Tuesday, June 29, 2010

Greetings from Paris Game AI Conference 2010


The title image is a bit of an insider joke to those who had the pleasure to experience the technical problems of my talk.

I spent last week in Paris. Three of those days I spent with fellow game AI devs at Paris Game AI Conference. It is a rare situation to meet so many talented and enthusiastic people. I also had talk at the conference. I will post more about that soon, along with the demo and the slides. I think I will write more detailed posts on the topic too.

Bjoern has good coverage of the talks on other blogs and sites, I'm just going to give you few observations.

Empathy and AI

I had the feeling that this year there were more veteran devs in there–Bruce Bloomberg, Ken Perlin, Noah Falstein, just to name few. My big take away from them was to design with user experience in mind and engineer the simplest possible solution to achieve that.

That is, rather than asking if you should use behavior tree or finite state machine, you should ask what is that you want the user the experience and then work it out the easiest solution from there. It is not easy, though. I think such problem solving skill comes with experience. You sort of need to have a feeling of the potential solutions and their strengths. I think Ken's advice is really good rule of thumb, create the simples possible solution first and iterate from there.

You get a good head start by thinking the problem from the users point of view. For example, what kind of feedback is needed to understand the AI, or what kind of interactions you want to use to have with your AI?

Mikael Hedberg had interesting talk how that thinking evolved in the case Battlefield Bad Company. For example they measured that an average screen time of an AI is about 5 seconds. If the death of an AI opponent takes approx. 2 seconds, it is worth putting quite a bit of effort to get that part right.

Good death and hit reactions is the key to make the AI opponent to feel good interactive toy. When working on shooters, just make that awesome first. And while the designers are having good time killing all the foes, add some magic to make them fight back better.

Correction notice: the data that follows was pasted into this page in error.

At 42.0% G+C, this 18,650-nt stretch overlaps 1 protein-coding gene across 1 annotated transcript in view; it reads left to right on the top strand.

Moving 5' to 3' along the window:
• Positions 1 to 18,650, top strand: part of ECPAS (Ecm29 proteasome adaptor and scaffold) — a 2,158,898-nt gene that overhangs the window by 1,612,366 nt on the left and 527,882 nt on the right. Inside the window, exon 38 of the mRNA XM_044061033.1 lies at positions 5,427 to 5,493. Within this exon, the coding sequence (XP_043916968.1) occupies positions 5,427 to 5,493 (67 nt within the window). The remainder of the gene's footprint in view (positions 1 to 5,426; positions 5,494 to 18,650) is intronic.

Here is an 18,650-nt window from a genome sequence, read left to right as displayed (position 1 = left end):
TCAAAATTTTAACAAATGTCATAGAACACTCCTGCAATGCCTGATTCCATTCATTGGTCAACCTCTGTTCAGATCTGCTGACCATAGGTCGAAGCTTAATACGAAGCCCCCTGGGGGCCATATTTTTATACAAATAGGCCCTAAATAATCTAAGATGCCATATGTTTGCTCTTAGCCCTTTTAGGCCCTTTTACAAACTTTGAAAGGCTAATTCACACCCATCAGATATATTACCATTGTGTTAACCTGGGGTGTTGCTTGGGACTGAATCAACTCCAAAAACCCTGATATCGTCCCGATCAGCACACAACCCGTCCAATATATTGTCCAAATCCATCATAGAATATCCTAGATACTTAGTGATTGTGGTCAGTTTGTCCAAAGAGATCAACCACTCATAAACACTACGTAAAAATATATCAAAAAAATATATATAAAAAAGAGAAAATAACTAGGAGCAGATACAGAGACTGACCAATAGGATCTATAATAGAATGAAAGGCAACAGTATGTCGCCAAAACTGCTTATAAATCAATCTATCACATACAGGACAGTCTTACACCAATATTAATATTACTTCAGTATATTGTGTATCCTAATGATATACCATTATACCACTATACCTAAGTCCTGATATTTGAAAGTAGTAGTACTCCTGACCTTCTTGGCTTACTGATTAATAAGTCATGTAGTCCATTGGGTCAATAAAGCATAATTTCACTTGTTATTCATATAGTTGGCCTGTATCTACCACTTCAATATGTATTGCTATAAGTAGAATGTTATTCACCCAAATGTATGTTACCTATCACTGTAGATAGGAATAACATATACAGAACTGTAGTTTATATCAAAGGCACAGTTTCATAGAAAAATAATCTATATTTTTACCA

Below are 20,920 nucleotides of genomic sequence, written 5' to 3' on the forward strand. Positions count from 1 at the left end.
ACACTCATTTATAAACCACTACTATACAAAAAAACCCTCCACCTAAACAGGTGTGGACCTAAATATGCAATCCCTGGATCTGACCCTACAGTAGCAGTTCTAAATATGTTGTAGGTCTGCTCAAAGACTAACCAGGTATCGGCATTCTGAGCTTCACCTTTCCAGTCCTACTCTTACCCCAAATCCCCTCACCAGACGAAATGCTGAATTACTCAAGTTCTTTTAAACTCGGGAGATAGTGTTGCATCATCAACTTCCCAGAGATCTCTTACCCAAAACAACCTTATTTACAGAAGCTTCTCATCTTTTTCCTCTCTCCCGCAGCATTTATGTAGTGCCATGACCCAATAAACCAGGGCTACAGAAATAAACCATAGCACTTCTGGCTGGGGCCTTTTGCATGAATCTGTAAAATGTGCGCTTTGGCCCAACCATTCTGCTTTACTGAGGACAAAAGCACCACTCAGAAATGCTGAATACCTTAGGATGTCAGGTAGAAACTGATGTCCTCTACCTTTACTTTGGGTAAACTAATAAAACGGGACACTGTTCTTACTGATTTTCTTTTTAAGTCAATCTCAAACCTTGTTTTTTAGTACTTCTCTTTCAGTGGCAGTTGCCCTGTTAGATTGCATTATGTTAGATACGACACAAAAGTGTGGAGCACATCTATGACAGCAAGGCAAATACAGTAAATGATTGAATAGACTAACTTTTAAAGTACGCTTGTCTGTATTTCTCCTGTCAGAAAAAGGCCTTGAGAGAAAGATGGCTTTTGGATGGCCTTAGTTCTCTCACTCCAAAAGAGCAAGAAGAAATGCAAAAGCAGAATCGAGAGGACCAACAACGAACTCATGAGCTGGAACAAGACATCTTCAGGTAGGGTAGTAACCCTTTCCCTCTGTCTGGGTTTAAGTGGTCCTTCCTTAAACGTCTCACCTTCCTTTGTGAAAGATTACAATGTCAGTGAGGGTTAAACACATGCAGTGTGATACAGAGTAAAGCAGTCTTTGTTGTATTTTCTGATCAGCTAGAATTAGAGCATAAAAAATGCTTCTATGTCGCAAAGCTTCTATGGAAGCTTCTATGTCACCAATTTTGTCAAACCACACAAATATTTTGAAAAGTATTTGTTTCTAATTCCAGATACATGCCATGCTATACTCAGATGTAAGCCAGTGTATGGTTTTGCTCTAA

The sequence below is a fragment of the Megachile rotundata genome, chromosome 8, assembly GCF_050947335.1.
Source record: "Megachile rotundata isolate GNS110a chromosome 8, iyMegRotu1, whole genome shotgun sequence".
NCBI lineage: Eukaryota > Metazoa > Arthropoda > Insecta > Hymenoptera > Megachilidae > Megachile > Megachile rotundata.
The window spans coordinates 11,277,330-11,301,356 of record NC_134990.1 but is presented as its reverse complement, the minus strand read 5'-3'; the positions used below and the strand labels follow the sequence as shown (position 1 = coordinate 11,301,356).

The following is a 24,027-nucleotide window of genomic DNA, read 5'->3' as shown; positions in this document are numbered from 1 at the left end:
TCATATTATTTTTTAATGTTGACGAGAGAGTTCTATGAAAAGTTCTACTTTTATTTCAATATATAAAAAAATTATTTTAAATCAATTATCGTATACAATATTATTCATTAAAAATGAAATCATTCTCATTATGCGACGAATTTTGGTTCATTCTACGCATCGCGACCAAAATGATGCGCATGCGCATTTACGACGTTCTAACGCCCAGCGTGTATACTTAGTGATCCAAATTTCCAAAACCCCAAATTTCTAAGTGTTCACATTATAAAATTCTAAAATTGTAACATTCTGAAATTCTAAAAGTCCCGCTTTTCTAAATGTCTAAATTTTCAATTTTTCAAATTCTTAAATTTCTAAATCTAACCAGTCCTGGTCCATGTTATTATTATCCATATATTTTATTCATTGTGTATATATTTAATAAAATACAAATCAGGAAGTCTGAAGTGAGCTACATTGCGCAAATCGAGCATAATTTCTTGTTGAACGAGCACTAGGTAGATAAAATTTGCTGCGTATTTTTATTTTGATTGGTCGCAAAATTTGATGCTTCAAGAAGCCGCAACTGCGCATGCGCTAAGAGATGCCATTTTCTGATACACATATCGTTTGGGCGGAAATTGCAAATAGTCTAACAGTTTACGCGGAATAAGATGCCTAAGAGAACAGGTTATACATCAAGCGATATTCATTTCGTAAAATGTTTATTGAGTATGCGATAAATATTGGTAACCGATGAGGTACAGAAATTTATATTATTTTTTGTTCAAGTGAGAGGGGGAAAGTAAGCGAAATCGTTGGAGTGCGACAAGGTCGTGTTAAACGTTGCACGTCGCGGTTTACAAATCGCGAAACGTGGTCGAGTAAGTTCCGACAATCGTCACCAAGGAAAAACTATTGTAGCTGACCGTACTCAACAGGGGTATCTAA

Bruce Bloomberg's talk was also great example of this mindset. I don't think I can ever be so honest about how to simplify the content creation process and the technology based on how the player perceives things as they have been.

Few months back, there was a video of a magician called Jamy Ian Swiss circulating the nets. He used the word empathy to describe this property of user experience driven design. The video is worth watching.

Gameplay vs. AI

Another really welcome development I saw was how people categorize AI programming. In past there usually has bee really clear cut between what belongs to AI and what belongs to gameplay. It seems that a lot of people, from designers to programmers, consider game AI to be a broad concept.

And that is true! In current games the concepts from AI are being applied very broadly across all the gameplay related things from audio to animation. I think this is very good change. The biggest advantage is that the solutions that were before only "available" to AI programmers can now be used to solve other problems too. Sometimes the barriers are in our minds.


It was also interesting to note that this year most of the people were using really simple solutions to their problems. It may have been also the result of Alex's great choice of talks. Most people were using (hierarchical) finite state machines instead of more complex solutions. The reason could be that many talks were biased towards game characters, but it also resonates with the aim to find as simple as possible solutions.


All in all, it was awesome conference, can't wait to get there next year! Big thanks to Alex and Petra for all the arrangements. I'm going to enjoy the rest of my vacation and work hard next week to put the demo and code online.

1 comment:

  1. Psst. I'm pretty sure you mean 'empathy' not 'emphaty' :)

    ReplyDelete